A fascinating little movie that you not have heard of hit DVD and Blu-ray this week—its debut in either format. A New Leaf was the debut directorial effort of Elaine May, half of the comedy team Nichols and May (with Mike Nichols, who would go on to direct The Graduate, Silkwood, The Birdcage, and many others). She wrote, directed, and co-starred with Walter Matthau; a notorious perfectionist, she went over schedule on the picture, and when she finally turned it over to Paramount, it ran a full three hours. Studio head Robert Evans recut the film, softening its darkly comic tone and shortening it to 102 minutes. (It was an arbiter of things to come; though she had no difficulties with her second film, The Heartbreak Kid, she went over budget and over schedule on Micky & Nicky and the notorious boondoggle Ishtar, her final directorial effort to date.) May tried to both stop the film’s release and have her name removed, to no avail. It’s a pretty great movie, odd and funny, with peculiarly winning performances by May and Matthau; the disappointment is that the new video release has none of those deleted scenes, which studios frequently tossed or lost in the days before bonus features and director’s cuts.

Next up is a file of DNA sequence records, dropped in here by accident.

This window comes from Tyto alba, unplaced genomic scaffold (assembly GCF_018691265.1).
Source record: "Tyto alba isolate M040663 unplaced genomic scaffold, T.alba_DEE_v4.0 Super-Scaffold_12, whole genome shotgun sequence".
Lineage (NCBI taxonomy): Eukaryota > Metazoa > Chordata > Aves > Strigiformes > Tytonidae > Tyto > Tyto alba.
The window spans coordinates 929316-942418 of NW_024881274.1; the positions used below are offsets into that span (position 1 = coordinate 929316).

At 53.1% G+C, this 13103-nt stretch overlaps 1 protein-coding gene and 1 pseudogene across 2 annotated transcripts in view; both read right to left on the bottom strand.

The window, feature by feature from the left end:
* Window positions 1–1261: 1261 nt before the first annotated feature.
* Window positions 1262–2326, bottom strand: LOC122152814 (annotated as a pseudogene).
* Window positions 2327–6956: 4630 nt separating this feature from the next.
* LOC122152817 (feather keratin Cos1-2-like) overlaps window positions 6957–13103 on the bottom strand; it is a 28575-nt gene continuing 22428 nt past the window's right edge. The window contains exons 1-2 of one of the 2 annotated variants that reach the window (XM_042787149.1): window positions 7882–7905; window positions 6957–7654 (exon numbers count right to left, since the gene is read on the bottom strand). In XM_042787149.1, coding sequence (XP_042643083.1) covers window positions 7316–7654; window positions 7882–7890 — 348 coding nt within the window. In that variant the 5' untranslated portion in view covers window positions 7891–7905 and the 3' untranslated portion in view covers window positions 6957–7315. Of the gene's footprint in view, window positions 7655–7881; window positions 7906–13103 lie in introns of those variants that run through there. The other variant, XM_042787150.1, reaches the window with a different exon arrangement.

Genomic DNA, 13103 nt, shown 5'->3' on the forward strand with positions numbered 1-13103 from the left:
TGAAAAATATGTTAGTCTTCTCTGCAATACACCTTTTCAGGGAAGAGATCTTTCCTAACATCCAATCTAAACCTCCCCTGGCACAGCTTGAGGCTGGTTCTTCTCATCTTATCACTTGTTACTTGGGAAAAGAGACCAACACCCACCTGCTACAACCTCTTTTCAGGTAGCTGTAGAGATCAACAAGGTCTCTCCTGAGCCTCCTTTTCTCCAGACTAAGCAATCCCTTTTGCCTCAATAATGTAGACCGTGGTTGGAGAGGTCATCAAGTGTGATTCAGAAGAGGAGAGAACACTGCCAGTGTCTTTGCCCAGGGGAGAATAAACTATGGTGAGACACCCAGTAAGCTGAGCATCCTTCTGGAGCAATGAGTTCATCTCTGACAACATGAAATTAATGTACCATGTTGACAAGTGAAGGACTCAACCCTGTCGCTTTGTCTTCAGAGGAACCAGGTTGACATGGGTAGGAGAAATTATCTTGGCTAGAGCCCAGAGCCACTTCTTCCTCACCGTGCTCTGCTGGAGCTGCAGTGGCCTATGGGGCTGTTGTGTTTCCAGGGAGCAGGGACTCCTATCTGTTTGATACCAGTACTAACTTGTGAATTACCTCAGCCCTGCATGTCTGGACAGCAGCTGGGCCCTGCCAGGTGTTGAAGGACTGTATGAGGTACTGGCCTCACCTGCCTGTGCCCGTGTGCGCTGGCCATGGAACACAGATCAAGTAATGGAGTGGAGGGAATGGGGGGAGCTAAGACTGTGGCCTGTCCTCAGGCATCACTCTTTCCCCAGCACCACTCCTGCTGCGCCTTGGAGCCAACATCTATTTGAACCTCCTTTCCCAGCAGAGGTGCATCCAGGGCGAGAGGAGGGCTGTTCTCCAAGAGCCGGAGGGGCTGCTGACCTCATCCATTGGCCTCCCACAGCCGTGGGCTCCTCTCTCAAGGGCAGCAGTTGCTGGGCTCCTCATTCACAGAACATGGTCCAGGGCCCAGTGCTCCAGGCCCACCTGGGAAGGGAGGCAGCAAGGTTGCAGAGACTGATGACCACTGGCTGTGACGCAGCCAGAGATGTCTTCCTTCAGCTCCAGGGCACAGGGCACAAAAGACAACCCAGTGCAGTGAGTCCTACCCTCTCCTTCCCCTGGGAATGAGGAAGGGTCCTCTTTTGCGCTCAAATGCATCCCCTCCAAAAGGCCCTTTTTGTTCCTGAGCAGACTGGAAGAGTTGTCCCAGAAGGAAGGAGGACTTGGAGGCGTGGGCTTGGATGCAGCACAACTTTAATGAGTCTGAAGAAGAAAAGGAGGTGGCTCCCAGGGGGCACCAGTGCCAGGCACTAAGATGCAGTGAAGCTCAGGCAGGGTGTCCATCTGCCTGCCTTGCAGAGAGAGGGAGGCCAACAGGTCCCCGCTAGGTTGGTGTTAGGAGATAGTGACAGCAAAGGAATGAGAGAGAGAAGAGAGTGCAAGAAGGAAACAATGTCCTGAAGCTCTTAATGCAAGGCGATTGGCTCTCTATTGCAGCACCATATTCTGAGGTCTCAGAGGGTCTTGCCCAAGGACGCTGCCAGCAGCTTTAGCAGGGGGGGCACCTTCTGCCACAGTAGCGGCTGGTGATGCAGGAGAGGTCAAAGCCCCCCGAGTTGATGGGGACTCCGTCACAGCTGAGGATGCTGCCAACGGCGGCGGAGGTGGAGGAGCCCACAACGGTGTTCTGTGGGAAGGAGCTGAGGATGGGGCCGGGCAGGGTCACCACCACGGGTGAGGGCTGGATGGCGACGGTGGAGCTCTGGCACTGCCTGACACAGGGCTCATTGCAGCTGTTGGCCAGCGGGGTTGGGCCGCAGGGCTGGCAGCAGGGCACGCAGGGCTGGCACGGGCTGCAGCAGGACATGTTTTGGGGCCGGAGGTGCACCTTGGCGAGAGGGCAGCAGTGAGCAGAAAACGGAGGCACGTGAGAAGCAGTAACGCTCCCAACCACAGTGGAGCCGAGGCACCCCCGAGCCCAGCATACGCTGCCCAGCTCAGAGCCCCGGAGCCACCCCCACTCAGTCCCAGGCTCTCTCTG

Our longing for the original, extended cut of A New Leaf got us thinking about other films whose longer versions have either vanished or been suppressed. After the jump, we’ve gathered up what we know about ten of them; add your own in the comments, won’t you?
Perhaps the most famous extended cut of all time was Erich von Stroheim’s original assembly of his 1924 film adaptation of Frank Norris’ novel McTeague, which ran 42 reels — approximately eight hours (though some reports say it was as long as ten). Only a handful of people saw that original cut, but those who did said it was likely the greatest film ever made. The director knew it was unreleasable at that length, but he managed to wrench it down to 24 reels, which would be shown in two parts. But the suits weren’t having it; production entity Goldwyn merged with Metro during Greed’s lengthy post-production period, and after von Stroheim’s version was screened once (per contractual obligation), they put their editors to work, hacking it down to the version that exists today: two hours and twenty minutes. Longer versions have been rumored over the years, but never verified, and Turner Entertainment did a “recreation” in 1999, using still footage and an original continuity outline to reconstruct von Stroheim’s film. But the version released in 1924 met with poor reviews and lukewarm box office, and the director continued to see his films reworked (Walking Down Broadway) and buried (Queen Kelly) for the rest of his career.